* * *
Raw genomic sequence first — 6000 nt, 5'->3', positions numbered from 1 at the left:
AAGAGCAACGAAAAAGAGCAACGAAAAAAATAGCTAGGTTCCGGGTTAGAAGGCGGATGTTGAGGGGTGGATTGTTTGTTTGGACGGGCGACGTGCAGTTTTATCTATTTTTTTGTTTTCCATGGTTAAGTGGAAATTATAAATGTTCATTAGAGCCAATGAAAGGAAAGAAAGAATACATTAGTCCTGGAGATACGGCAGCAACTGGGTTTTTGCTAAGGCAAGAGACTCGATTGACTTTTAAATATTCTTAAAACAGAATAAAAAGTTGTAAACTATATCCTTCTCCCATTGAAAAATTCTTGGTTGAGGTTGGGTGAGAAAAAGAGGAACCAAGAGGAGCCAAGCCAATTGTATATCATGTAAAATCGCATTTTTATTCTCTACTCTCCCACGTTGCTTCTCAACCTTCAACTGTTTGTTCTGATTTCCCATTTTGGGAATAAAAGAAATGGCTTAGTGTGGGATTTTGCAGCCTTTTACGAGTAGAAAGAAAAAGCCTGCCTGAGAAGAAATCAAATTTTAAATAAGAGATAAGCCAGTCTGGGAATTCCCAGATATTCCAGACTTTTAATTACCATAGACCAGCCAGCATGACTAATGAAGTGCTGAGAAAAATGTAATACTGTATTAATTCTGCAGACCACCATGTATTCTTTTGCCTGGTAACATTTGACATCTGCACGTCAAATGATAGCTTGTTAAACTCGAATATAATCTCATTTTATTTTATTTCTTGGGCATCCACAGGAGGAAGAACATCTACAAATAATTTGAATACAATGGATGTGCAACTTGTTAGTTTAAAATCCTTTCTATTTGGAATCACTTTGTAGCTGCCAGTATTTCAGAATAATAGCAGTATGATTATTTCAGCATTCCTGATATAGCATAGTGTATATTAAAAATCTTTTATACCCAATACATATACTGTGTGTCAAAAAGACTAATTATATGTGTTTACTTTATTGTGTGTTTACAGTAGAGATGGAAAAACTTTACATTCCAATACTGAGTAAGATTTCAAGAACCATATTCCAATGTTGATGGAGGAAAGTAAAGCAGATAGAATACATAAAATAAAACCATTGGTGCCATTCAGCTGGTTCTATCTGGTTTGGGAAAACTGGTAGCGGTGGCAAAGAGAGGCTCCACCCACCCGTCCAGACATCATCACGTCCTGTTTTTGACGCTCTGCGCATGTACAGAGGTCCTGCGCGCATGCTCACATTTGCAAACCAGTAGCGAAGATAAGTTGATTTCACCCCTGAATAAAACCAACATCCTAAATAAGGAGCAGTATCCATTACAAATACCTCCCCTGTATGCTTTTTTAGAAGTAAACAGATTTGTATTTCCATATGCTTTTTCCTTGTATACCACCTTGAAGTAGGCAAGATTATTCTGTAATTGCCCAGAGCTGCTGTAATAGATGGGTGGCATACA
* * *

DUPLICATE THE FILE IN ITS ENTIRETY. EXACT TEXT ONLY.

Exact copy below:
Raw genomic sequence first — 6000 nt, 5'->3', positions numbered from 1 at the left:
AAGAGCAACGAAAAAGAGCAACGAAAAAAATAGCTAGGTTCCGGGTTAGAAGGCGGATGTTGAGGGGTGGATTGTTTGTTTGGACGGGCGACGTGCAGTTTTATCTATTTTTTTGTTTTCCATGGTTAAGTGGAAATTATAAATGTTCATTAGAGCCAATGAAAGGAAAGAAAGAATACATTAGTCCTGGAGATACGGCAGCAACTGGGTTTTTGCTAAGGCAAGAGACTCGATTGACTTTTAAATATTCTTAAAACAGAATAAAAAGTTGTAAACTATATCCTTCTCCCATTGAAAAATTCTTGGTTGAGGTTGGGTGAGAAAAAGAGGAACCAAGAGGAGCCAAGCCAATTGTATATCATGTAAAATCGCATTTTTATTCTCTACTCTCCCACGTTGCTTCTCAACCTTCAACTGTTTGTTCTGATTTCCCATTTTGGGAATAAAAGAAATGGCTTAGTGTGGGATTTTGCAGCCTTTTACGAGTAGAAAGAAAAAGCCTGCCTGAGAAGAAATCAAATTTTAAATAAGAGATAAGCCAGTCTGGGAATTCCCAGATATTCCAGACTTTTAATTACCATAGACCAGCCAGCATGACTAATGAAGTGCTGAGAAAAATGTAATACTGTATTAATTCTGCAGACCACCATGTATTCTTTTGCCTGGTAACATTTGACATCTGCACGTCAAATGATAGCTTGTTAAACTCGAATATAATCTCATTTTATTTTATTTCTTGGGCATCCACAGGAGGAAGAACATCTACAAATAATTTGAATACAATGGATGTGCAACTTGTTAGTTTAAAATCCTTTCTATTTGGAATCACTTTGTAGCTGCCAGTATTTCAGAATAATAGCAGTATGATTATTTCAGCATTCCTGATATAGCATAGTGTATATTAAAAATCTTTTATACCCAATACATATACTGTGTGTCAAAAAGACTAATTATATGTGTTTACTTTATTGTGTGTTTACAGTAGAGATGGAAAAACTTTACATTCCAATACTGAGTAAGATTTCAAGAACCATATTCCAATGTTGATGGAGGAAAGTAAAGCAGATAGAATACATAAAATAAAACCATTGGTGCCATTCAGCTGGTTCTATCTGGTTTGGGAAAACTGGTAGCGGTGGCAAAGAGAGGCTCCACCCACCCGTCCAGACATCATCACGTCCTGTTTTTGACGCTCTGCGCATGTACAGAGGTCCTGCGCGCATGCTCACATTTGCAAACCAGTAGCGAAGATAAGTTGATTTCACCCCTGAATAAAACCAACATCCTAAATAAGGAGCAGTATCCATTACAAATACCTCCCCTGTATGCTTTTTTAGAAGTAAACAGATTTGTATTTCCATATGCTTTTTCCTTGTATACCACCTTGAAGTAGGCAAGATTATTCTGTAATTGCCCAGAGCTGCTGTAATAGATGGGTGGCATACA